U.S. Swim Champ Michael Phelps A 'Changed' Man Since Rehab

By May Wilkerson 04/16/15

The 18-time gold medalist spoke for the first time about his 2014 DUI arrest.

Michael Phelps

U.S. swim champ Michael Phelps has returned to swimming and says he has undergone an emotional and spiritual transformation since going to rehab for substance abuse.

In September, the 18-time Olympic gold medalist was suspended from swimming for six months and mandated to six weeks in treatment after his second drunk driving arrest. His participation in the Arena Pro Swim Series this week marks Phelp's return to competitive swimming for the first time since his suspension was lifted.

"The last couple of months have probably been the hardest couple of months I've ever had to go through," said Phelps, speaking publicly for the first time since his ban expired. "I take full responsibility for all of my actions. For me, I know I've hurt a lot of people. It's been terrible. For me, being able to move forward to be able to be back in the pool is something I'm very excited about."

Phelps also announced this week that he's aiming to compete with the U.S. national team in the 2016 Olympics in Rio de Janeiro.

The 29-year-old addressed the challenges he could face in mending his public image. "I, of course, would like to show everybody in the world that I am in a different place and I am much better than I ever have been,” he said. “I understand that's going to take a lot of time, for me to be able to prove to whoever I need to prove to that I am different, that I have changed. This week will be the first week I can start that."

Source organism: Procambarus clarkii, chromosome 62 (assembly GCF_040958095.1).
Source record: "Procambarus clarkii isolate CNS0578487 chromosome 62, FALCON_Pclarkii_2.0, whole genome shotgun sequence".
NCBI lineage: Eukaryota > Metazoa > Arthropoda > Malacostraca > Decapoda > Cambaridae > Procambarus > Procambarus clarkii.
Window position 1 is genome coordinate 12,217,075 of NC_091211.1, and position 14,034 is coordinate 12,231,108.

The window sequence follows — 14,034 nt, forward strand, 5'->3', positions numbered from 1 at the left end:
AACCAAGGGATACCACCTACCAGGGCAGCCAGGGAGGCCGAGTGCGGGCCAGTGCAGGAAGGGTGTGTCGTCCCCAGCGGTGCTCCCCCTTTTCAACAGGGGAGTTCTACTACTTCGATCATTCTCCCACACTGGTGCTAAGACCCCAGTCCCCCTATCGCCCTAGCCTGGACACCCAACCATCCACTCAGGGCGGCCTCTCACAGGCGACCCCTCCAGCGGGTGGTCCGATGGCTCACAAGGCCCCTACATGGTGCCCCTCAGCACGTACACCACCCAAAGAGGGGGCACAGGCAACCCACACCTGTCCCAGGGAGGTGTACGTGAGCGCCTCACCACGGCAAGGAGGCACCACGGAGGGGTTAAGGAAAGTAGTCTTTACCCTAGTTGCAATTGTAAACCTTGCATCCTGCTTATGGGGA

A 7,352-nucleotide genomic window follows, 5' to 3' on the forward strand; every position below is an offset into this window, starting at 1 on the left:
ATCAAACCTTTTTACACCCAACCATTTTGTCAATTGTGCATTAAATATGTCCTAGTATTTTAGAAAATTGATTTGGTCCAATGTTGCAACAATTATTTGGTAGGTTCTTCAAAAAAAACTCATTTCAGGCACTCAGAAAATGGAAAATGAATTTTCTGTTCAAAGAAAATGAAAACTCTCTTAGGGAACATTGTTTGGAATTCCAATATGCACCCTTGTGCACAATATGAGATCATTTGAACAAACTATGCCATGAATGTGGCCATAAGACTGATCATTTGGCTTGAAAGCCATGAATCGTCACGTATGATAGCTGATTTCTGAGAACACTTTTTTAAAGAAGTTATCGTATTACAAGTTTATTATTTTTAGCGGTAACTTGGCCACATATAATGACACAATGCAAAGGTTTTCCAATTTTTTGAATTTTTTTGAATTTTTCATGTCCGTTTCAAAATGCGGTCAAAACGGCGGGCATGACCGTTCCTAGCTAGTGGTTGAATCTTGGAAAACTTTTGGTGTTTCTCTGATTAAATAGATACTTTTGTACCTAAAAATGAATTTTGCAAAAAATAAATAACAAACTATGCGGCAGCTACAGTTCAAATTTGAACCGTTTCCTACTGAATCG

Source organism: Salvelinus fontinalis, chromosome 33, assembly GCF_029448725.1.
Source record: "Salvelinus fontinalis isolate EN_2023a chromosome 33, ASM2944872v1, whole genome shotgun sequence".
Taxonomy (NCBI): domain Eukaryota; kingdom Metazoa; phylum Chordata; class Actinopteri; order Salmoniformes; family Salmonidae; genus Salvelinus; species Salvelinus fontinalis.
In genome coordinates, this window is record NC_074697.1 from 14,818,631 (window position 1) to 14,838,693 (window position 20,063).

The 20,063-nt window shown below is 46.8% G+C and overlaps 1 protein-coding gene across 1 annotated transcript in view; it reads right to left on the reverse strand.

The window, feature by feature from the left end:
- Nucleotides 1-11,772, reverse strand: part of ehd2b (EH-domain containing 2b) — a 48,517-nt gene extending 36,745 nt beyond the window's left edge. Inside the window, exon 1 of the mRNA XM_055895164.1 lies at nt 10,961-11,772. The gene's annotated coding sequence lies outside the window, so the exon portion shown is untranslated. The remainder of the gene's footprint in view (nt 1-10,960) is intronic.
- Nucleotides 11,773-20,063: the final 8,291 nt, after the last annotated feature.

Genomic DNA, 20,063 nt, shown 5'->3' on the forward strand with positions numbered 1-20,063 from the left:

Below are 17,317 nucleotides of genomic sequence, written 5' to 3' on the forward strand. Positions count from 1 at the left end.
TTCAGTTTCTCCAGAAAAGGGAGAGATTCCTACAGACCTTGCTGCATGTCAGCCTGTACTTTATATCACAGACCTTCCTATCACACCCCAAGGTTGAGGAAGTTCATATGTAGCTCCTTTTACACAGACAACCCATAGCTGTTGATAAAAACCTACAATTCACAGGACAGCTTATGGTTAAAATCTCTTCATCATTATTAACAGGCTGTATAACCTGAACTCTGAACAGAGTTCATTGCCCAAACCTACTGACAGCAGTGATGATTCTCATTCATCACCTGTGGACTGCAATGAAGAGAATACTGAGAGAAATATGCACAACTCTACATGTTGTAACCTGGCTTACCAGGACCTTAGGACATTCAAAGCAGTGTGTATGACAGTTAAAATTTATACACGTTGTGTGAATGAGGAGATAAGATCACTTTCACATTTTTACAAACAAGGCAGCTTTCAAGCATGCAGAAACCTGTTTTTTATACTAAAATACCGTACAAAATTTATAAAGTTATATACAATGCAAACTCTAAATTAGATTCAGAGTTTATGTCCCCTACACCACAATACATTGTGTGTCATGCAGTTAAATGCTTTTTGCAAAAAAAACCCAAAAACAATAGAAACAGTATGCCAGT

Though winning back the country’s trust could take some time, Phelps said he is more focused on himself and his recovery. “I know the only person I can control in any situation is myself.” He said he has a renewed outlook on life and is mending his relationships with friends and family whom he “pushed away” in the past. Today, he’s working on being present and is “fully engaged in everything that's happening.”

Among those whose trust he has already won back are his longtime coach, Bob Bowman, who describes visiting Phelps in rehab. "I was, again, skeptical. When I left there, I was amazed," said Bowman. "I just had no doubt that he had changed in a way that was really meaningful. It wasn't superficial. He wasn't doing it because he thought he had to ... He's been that every day since. That's the truth. And nobody is harder on him than me."

"Have I screwed up? Yeah. A lot," Phelps said. "But I've never gone through this experience before. I know that I literally can say this is the happiest I've ever been in my life."

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May Wilkerson is a writer, comic and Managing Editor @someecards. Co-host of the podcast Crazy; In Bed w/alyssalimp. She is also the top Google result for "insufferable lunatic." Follow this insufferable lunatic on Twitter.